want manufacturers and service providers to
read their minds, rather than ask questions
Sixth. The customers of the future will be
increasingly fastidious and perfectionist.
They will demand product and service quality
levels measured not in percentage, but in
defects per million (dpm) of transactions,
or defects per million (ppm). Purchase decisions
and customer loyalty will be based on differences
in these minute metrics of quality.
Seventh. The customers of the future will
expect high and wide variety and assortment
of products, services, and options. They will
want their orders mass customized, rather
than mass produced. They will want exact measurements
rather than forced into standards offerings.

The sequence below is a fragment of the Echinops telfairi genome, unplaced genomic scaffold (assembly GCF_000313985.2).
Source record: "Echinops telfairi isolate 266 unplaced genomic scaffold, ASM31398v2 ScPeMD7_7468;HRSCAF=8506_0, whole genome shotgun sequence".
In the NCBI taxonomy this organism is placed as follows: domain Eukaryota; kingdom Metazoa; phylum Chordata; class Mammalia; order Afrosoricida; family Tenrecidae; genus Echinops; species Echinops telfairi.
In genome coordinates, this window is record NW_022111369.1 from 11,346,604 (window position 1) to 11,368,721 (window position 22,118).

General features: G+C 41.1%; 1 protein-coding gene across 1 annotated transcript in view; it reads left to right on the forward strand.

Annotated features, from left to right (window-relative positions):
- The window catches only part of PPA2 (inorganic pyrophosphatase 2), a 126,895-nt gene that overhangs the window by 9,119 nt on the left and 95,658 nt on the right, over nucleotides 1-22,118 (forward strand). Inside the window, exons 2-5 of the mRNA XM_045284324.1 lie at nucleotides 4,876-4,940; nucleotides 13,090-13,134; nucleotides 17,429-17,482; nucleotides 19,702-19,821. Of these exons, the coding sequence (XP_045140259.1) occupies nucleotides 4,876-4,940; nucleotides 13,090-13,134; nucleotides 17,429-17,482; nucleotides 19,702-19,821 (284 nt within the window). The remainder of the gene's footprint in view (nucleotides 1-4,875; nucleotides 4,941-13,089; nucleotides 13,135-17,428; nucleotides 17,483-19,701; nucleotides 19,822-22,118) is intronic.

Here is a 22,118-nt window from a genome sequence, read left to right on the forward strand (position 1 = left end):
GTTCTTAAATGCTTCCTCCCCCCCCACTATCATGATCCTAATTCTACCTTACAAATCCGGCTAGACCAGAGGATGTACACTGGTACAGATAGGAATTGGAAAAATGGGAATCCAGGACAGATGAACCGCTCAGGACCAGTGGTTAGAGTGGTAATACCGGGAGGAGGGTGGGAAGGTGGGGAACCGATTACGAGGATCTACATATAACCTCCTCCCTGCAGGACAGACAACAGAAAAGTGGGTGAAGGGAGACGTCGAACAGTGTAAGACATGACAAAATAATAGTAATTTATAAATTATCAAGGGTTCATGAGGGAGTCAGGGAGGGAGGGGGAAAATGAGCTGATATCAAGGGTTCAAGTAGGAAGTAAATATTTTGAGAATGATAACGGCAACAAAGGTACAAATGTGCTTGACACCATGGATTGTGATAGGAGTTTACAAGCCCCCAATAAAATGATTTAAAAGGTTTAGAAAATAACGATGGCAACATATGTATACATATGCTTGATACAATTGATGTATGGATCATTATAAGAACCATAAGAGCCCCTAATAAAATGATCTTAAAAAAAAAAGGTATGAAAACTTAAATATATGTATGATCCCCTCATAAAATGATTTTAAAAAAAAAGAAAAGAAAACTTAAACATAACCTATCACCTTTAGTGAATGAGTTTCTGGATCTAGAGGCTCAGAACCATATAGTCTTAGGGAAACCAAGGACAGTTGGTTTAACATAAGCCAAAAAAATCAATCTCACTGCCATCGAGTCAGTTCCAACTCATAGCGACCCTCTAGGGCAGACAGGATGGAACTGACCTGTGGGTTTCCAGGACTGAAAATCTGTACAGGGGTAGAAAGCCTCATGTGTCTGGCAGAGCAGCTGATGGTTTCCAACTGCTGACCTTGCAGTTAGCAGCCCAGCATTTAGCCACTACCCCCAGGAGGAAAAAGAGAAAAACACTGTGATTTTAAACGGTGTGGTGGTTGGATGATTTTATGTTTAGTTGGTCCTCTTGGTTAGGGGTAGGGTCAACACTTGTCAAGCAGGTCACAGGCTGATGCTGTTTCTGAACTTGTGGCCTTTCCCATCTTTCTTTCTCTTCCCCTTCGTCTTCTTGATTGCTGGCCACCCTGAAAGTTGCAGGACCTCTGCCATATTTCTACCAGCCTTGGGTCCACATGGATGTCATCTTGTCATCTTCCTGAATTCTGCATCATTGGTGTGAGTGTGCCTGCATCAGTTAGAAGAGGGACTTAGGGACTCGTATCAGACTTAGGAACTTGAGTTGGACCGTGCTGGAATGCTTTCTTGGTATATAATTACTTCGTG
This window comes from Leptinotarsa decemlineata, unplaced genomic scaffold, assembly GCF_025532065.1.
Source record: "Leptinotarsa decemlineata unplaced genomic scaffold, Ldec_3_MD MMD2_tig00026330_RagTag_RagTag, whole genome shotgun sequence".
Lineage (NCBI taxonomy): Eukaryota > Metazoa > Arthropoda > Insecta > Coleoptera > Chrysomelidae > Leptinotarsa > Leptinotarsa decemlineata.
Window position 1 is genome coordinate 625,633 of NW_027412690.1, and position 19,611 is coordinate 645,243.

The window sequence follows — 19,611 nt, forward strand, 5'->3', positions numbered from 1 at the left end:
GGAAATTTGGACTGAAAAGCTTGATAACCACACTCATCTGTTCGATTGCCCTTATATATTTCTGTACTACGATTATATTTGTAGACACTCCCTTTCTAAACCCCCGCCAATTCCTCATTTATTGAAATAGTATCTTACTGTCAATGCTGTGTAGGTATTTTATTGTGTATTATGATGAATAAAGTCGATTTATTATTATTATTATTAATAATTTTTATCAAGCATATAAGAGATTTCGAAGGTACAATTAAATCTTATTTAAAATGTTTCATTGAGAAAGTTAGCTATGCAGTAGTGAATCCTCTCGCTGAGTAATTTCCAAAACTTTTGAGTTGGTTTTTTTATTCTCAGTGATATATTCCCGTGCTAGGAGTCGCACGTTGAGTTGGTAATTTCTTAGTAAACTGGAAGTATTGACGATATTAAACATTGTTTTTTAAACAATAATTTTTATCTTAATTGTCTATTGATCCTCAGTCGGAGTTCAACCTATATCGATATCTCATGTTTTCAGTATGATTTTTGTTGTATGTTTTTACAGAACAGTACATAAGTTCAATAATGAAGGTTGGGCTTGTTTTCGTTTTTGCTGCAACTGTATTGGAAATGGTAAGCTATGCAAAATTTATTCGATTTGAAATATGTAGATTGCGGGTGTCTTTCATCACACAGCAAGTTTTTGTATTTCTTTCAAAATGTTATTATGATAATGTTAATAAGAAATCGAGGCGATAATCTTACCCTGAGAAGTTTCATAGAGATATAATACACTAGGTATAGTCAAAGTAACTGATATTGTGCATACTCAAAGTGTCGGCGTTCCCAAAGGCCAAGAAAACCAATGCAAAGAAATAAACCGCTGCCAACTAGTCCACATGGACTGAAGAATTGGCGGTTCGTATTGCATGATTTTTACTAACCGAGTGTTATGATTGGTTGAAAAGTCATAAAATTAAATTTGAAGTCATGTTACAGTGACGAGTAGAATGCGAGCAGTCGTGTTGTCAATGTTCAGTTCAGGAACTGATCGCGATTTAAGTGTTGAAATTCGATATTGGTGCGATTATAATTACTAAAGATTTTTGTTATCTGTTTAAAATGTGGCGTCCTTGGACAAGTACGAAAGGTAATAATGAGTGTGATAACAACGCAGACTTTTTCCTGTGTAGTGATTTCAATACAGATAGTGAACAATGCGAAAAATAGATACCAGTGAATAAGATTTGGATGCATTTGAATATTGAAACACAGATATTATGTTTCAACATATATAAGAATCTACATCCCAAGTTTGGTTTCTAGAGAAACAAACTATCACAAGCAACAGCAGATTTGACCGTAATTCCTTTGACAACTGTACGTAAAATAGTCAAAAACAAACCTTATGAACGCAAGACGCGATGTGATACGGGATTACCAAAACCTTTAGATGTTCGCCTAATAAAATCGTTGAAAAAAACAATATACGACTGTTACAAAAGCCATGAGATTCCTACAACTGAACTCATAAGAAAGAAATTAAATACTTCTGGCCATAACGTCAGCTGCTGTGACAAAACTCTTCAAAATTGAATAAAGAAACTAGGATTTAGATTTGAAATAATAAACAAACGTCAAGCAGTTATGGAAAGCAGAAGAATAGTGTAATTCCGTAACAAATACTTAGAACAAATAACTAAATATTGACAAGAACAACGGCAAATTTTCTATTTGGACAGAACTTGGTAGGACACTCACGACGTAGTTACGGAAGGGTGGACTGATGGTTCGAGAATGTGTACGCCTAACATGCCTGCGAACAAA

Standardized products and services of the
"one-size-fits-all" nature will
be abhorred. Flexible manufacturing systems
will most adaptive to this new customer behavior.
Eight. The customer of the future will expect
short product lives. They will not expect
long term durability, but will expect high
reliability during the short life of the product.
They will want new products and services to
come out in continuous streams so that they
can indulge in myriad of choices. Time-to-market
reduction will be the key to competitiveness
in this regard.
Ninth. The customers of the future will demand
short ordering times and real time satisfaction.
Order processing times of months and weeks
will be standards of the past. Customers will
only tolerate hours and minutes of waiting
time. Delayed deliveries will be redefined